There’s a bunch of ideas to ponder. Padukone can bring in a fresh perspective on how to break Prannoy’s stalemate and recurring issue of slow starts that are ultimately pushing him into punishing three-set deciders, not ideal for the 32-year-old. Gopichand and Guru Saidutt expertly broke down Viktor Axelsen for him at the World’s, but an outside-brain like Padukone’s can shake up a few tired-and-tested formulae.

Their equation seems like it may never be remedied wholly, though there’s zero rancour and things went swell at the Asian team gold event, but Gopichand can still plot superbly for Sindhu against the Fab Four of women’s singles – better than anyone. The Tai Tzu Ying quarters from the 2019 World Championships, the last time Sindhu beat her, is a tactical classic.

He doesn’t need to be courtside, though a Padukone-Gopichand combine, helping Sindhu to a medal would be stuff of dreams. Gopichand’s pointed inputs at just the right moment have brought India many medals. And An Se Young is really not looking like she can be broken without a wild spot of inspiration. Gopichand knows Sindhu, and reads her opponents even better. He can help, if only she would allow. His on-court pointers to close out matches have been legendary.

Badminton legend Pullela Gopichand giving tips to shuttlers like Sindhu, RMV Guru Sai Dutt, B Sai Praneeth in 2011. Express Photo Badminton legend Pullela Gopichand giving tips to shuttlers like Sindhu, RMV Guru Sai Dutt, B Sai Praneeth in 2011. Express Photo

For Sen, he could just be a useful out-of-the-box, outside brain, as he heads to his first Games. Like Padukone and Vimal could be for Prannoy.

Mathias Boe has been a rock for Satwik-Chirag, and deserves all the credit for bringing them to this level even at the outset. He’s an Olympic medallist himself, too, and took them to the Asiad gold.

Yet, the duo can benefit greatly from listening to the two All England legends who understand the storms that invariably gather for Indian athletes ahead of Olympics, and in how to win big in Europe. Boe, in turn, can offer his blunt assessments to both Sen and Prannoy on the challenge of going deep into an Olympic fortnight.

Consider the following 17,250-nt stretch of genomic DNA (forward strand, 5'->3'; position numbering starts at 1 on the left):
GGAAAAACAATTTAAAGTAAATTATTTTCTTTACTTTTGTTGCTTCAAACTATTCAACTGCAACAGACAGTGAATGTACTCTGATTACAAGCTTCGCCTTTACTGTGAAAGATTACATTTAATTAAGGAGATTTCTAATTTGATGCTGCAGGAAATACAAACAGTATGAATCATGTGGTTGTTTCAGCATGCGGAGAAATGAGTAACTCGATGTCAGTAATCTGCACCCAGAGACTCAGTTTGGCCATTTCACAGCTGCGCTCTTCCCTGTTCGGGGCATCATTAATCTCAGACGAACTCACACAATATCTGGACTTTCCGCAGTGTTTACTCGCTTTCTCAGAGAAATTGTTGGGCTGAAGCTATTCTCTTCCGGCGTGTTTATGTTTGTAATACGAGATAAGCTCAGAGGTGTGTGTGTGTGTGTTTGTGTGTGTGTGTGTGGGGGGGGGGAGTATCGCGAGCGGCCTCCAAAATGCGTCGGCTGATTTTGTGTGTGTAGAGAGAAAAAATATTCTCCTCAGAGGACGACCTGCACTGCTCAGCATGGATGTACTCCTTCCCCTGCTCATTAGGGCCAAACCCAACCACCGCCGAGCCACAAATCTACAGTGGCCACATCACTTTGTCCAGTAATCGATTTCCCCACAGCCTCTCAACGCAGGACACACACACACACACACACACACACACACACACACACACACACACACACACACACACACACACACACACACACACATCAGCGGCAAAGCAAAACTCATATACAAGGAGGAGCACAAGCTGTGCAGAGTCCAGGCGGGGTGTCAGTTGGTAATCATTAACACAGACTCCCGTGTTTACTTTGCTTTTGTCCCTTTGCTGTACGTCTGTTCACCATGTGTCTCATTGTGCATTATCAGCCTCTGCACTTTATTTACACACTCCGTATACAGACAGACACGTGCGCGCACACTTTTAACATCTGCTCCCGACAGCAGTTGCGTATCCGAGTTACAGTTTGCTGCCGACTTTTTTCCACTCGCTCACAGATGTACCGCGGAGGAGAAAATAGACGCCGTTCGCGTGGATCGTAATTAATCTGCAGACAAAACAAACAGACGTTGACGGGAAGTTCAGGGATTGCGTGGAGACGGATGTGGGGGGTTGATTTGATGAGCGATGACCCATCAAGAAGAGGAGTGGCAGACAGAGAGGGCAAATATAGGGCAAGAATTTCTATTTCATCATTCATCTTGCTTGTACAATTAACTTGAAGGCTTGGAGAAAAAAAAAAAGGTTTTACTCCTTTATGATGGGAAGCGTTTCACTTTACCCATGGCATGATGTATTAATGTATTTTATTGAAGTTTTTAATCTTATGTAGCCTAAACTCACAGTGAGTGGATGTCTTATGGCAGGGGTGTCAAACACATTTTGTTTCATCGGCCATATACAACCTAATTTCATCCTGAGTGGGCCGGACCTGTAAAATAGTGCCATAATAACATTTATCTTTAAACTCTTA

Every Indian shuttler headed to Olympics needs not only the soothing words of their mentors, but the eagle eye of a critic or nitpicker who can objectively analyse and point out if there’s scope for improvement. It’s not even about many cooks having a go at the broth, but just some garnish here, and some tempering there. The supportive teams can do with a dash of brutal honesty at this stage of preparation.

Boe, Padukone and Gopichand alongwith Vimal Kumar are all experienced professionals with fascinatingly incisive badminton brains and above petty upmanship now, having etched legacies that can’t be erased.

Politics, mistrust and routinely instigated foment can spice up rivalries alright. And the player-coach tensions might offer popcorn accompaniments to the uninvested gossipy swathes. But the Paris Games could do with some pan-India plotting against the Chinese, Japanese, Danes and Indonesians by a united badminton brain, if all learn to trust.

There’s three medals possible, but it could even be zero. So, nail down the medals first, we can devote reams to who gets credit later.